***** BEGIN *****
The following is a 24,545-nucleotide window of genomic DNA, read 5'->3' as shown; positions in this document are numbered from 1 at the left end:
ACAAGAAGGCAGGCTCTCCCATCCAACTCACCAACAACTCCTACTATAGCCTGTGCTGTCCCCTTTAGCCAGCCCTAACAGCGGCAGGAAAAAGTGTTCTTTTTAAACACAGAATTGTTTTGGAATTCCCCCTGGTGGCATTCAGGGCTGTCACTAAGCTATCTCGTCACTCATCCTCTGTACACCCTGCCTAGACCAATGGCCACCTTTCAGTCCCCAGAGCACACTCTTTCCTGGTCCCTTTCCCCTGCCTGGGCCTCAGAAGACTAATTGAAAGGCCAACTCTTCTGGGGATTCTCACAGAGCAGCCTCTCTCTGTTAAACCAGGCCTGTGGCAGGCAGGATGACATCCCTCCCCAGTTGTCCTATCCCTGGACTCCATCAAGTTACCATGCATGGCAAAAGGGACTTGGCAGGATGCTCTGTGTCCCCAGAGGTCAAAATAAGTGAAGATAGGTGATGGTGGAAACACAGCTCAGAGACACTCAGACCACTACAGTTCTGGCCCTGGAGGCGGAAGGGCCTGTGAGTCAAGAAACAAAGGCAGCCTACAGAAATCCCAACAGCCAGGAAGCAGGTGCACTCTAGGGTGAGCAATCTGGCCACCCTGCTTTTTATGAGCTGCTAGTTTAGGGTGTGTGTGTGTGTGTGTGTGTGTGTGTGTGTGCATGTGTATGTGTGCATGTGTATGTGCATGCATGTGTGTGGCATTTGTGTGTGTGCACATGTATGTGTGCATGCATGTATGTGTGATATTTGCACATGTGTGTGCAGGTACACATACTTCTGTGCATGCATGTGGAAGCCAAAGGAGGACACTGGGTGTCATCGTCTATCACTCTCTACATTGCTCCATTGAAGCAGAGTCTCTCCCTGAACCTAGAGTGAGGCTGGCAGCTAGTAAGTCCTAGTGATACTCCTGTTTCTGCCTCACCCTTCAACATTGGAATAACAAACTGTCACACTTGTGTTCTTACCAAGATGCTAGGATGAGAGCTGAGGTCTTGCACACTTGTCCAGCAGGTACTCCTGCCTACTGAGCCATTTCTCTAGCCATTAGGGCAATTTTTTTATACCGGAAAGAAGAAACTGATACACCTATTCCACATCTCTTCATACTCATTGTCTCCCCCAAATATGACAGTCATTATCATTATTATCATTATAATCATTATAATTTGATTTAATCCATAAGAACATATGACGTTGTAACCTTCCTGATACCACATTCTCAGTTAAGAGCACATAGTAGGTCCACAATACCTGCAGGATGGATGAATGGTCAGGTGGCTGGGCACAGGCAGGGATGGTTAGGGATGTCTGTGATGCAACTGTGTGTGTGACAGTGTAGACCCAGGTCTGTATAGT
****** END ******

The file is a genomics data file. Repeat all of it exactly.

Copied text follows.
The following is a 24,545-nucleotide window of genomic DNA, read 5'->3' as shown; positions in this document are numbered from 1 at the left end:
ACAAGAAGGCAGGCTCTCCCATCCAACTCACCAACAACTCCTACTATAGCCTGTGCTGTCCCCTTTAGCCAGCCCTAACAGCGGCAGGAAAAAGTGTTCTTTTTAAACACAGAATTGTTTTGGAATTCCCCCTGGTGGCATTCAGGGCTGTCACTAAGCTATCTCGTCACTCATCCTCTGTACACCCTGCCTAGACCAATGGCCACCTTTCAGTCCCCAGAGCACACTCTTTCCTGGTCCCTTTCCCCTGCCTGGGCCTCAGAAGACTAATTGAAAGGCCAACTCTTCTGGGGATTCTCACAGAGCAGCCTCTCTCTGTTAAACCAGGCCTGTGGCAGGCAGGATGACATCCCTCCCCAGTTGTCCTATCCCTGGACTCCATCAAGTTACCATGCATGGCAAAAGGGACTTGGCAGGATGCTCTGTGTCCCCAGAGGTCAAAATAAGTGAAGATAGGTGATGGTGGAAACACAGCTCAGAGACACTCAGACCACTACAGTTCTGGCCCTGGAGGCGGAAGGGCCTGTGAGTCAAGAAACAAAGGCAGCCTACAGAAATCCCAACAGCCAGGAAGCAGGTGCACTCTAGGGTGAGCAATCTGGCCACCCTGCTTTTTATGAGCTGCTAGTTTAGGGTGTGTGTGTGTGTGTGTGTGTGTGTGTGTGTGCATGTGTATGTGTGCATGTGTATGTGCATGCATGTGTGTGGCATTTGTGTGTGTGCACATGTATGTGTGCATGCATGTATGTGTGATATTTGCACATGTGTGTGCAGGTACACATACTTCTGTGCATGCATGTGGAAGCCAAAGGAGGACACTGGGTGTCATCGTCTATCACTCTCTACATTGCTCCATTGAAGCAGAGTCTCTCCCTGAACCTAGAGTGAGGCTGGCAGCTAGTAAGTCCTAGTGATACTCCTGTTTCTGCCTCACCCTTCAACATTGGAATAACAAACTGTCACACTTGTGTTCTTACCAAGATGCTAGGATGAGAGCTGAGGTCTTGCACACTTGTCCAGCAGGTACTCCTGCCTACTGAGCCATTTCTCTAGCCATTAGGGCAATTTTTTTATACCGGAAAGAAGAAACTGATACACCTATTCCACATCTCTTCATACTCATTGTCTCCCCCAAATATGACAGTCATTATCATTATTATCATTATAATCATTATAATTTGATTTAATCCATAAGAACATATGACGTTGTAACCTTCCTGATACCACATTCTCAGTTAAGAGCACATAGTAGGTCCACAATACCTGCAGGATGGATGAATGGTCAGGTGGCTGGGCACAGGCAGGGATGGTTAGGGATGTCTGTGATGCAACTGTGTGTGTGACAGTGTAGACCCAGGTCTGTATAGT